The study setting was the Banyuwangi subdistrict of Banyuwangi District, specifically 13 roads and 2 non-road locations where OTAs were no longer permitted. As this subdistrict is close to the Banyuwangi District government, we expected implementation of the new regulations to occur here first. We used a mixed-methods approach: an observational audit, a survey of the communities, and indepth interviews with government officials and members of the Satpol-PP (Public Order Agency (POA)), the designated enforcing agency. Data were collected between November and December 2017.
Phase 1: observational audit
In phase 1, all forms of advertising, including billboards, electronic advertisements, posters, banners, store board name, stickers or any items containing tobacco brand logos, visible from the roads were recorded. We observed stand-alone advertisements and advertisements posted on stores, which we defined as retailers selling any consumer goods.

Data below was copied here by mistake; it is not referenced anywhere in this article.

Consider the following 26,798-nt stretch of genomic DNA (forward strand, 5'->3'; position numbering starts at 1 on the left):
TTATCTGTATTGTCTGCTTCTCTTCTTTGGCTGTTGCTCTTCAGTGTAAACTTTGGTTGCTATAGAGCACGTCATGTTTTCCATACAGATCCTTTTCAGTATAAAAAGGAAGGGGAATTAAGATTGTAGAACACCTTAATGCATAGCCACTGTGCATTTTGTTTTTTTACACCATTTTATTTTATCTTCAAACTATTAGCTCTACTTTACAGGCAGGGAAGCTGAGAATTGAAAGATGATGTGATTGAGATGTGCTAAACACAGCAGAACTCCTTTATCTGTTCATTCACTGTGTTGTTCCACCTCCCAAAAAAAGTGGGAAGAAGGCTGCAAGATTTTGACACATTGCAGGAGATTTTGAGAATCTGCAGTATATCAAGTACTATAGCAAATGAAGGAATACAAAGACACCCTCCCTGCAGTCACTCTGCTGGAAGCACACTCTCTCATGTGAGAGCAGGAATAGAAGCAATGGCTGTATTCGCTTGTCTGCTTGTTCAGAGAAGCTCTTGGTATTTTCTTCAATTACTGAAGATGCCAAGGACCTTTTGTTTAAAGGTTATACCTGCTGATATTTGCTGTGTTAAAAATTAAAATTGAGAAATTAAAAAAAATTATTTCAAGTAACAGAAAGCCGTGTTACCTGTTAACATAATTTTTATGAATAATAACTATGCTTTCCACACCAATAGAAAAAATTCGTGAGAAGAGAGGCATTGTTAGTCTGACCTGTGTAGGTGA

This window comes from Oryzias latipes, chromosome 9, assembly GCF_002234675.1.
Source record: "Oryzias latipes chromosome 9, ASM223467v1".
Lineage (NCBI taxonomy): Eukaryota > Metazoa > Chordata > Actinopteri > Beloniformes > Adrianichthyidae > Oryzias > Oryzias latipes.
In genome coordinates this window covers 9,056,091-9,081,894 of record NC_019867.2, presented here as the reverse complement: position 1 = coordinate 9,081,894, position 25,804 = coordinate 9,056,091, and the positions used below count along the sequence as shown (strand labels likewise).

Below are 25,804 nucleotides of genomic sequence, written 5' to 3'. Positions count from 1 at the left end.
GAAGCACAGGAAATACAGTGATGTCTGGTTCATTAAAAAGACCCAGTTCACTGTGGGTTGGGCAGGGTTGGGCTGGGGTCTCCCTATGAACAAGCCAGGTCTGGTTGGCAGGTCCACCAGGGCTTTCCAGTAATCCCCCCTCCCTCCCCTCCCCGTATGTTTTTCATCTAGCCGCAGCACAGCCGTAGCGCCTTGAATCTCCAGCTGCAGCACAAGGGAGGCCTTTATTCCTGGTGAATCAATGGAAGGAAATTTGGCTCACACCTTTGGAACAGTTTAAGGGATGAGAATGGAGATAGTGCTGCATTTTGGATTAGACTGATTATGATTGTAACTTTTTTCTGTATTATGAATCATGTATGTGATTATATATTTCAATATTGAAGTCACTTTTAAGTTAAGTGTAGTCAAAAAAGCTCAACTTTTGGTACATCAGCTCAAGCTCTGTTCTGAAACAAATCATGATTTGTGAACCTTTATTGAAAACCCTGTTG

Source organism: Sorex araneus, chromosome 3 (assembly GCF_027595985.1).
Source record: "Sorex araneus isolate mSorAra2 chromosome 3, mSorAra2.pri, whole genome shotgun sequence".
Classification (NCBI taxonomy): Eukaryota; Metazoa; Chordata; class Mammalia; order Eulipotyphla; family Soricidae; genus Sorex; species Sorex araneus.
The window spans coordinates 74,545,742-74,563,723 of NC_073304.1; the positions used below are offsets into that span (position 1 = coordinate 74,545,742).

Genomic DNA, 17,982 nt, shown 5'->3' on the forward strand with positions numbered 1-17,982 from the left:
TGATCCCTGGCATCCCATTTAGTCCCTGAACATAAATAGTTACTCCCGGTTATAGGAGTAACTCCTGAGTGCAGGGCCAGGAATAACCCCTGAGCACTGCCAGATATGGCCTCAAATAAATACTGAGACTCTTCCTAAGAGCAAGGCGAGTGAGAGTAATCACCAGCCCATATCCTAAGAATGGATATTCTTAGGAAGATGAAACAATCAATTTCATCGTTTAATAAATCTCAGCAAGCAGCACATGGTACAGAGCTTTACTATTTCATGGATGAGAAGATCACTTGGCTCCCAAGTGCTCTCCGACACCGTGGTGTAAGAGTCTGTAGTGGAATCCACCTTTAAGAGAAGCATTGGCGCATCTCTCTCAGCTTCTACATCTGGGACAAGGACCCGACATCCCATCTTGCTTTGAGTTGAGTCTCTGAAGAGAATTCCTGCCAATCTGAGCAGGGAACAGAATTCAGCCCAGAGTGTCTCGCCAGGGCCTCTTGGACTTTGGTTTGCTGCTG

Five teams of two trained enumerators collected the data using an Android-based data collection application.17 We measured the proximity of advertisement to schools and religious sites using a mobile app18 and assessed advertisement density using Google Map.
We used two different measures to calculate the number of advertisements: the number of advertisement points (store-affiliated and non-store-affiliated) and the number of advertisement materials visible. As the 25 m boundary required by the regulation was considered limiting, we added a ‘within sight’ category, given advertisements visible from schools or religious sites could influence smoking behaviours. Table 1 defines the measures used in this phase.
Descriptive analysis was used to assess the number and types of advertisements in forbidden locations, and their proximity to schools and religious sites.